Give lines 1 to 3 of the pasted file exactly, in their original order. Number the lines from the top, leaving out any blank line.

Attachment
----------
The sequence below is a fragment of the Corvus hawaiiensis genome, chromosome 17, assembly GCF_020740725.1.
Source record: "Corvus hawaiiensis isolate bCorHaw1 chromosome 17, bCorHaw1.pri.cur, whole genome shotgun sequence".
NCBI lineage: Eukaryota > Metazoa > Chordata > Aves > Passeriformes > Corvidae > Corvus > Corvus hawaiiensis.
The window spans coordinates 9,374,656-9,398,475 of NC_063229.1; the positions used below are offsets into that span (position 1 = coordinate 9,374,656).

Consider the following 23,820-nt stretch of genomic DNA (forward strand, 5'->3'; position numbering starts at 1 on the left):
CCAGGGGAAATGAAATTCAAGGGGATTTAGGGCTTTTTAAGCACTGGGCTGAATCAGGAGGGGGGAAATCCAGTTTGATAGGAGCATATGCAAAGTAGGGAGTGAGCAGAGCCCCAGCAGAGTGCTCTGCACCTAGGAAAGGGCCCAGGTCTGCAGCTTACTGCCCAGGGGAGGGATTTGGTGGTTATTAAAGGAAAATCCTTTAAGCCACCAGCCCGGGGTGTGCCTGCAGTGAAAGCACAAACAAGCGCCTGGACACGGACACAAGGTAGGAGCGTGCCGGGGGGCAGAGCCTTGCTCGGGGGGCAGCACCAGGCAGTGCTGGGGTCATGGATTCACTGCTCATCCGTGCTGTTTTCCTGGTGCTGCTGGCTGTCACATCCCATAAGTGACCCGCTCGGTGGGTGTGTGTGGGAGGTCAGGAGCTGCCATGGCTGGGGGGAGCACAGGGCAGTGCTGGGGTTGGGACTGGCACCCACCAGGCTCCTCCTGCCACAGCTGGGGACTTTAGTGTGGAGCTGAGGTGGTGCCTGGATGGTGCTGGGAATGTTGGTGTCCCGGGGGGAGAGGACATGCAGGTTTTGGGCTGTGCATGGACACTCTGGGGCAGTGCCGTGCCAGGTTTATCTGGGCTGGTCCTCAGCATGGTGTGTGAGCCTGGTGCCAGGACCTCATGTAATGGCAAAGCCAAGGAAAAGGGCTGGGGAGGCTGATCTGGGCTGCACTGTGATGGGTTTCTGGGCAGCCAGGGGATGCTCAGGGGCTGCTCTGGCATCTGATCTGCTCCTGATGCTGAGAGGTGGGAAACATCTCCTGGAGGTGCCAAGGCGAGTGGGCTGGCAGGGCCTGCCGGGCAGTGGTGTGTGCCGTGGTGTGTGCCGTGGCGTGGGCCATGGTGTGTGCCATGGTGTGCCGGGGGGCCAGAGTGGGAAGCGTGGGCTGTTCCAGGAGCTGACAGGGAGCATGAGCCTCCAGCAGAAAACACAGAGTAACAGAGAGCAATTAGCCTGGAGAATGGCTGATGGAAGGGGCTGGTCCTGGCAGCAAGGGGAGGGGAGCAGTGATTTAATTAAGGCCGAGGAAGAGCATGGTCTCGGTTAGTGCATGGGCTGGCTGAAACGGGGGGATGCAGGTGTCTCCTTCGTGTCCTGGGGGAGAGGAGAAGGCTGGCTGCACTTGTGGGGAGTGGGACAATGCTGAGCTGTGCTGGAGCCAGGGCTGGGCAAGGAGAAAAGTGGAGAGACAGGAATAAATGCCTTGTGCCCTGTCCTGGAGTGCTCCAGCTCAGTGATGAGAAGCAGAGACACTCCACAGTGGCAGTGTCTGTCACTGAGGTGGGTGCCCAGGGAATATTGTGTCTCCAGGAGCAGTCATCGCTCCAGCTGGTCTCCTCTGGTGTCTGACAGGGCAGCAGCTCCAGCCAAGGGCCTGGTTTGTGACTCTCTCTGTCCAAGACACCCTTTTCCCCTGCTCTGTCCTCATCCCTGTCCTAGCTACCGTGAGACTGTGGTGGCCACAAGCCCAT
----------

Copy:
The sequence below is a fragment of the Corvus hawaiiensis genome, chromosome 17, assembly GCF_020740725.1.
Source record: "Corvus hawaiiensis isolate bCorHaw1 chromosome 17, bCorHaw1.pri.cur, whole genome shotgun sequence".
NCBI lineage: Eukaryota > Metazoa > Chordata > Aves > Passeriformes > Corvidae > Corvus > Corvus hawaiiensis.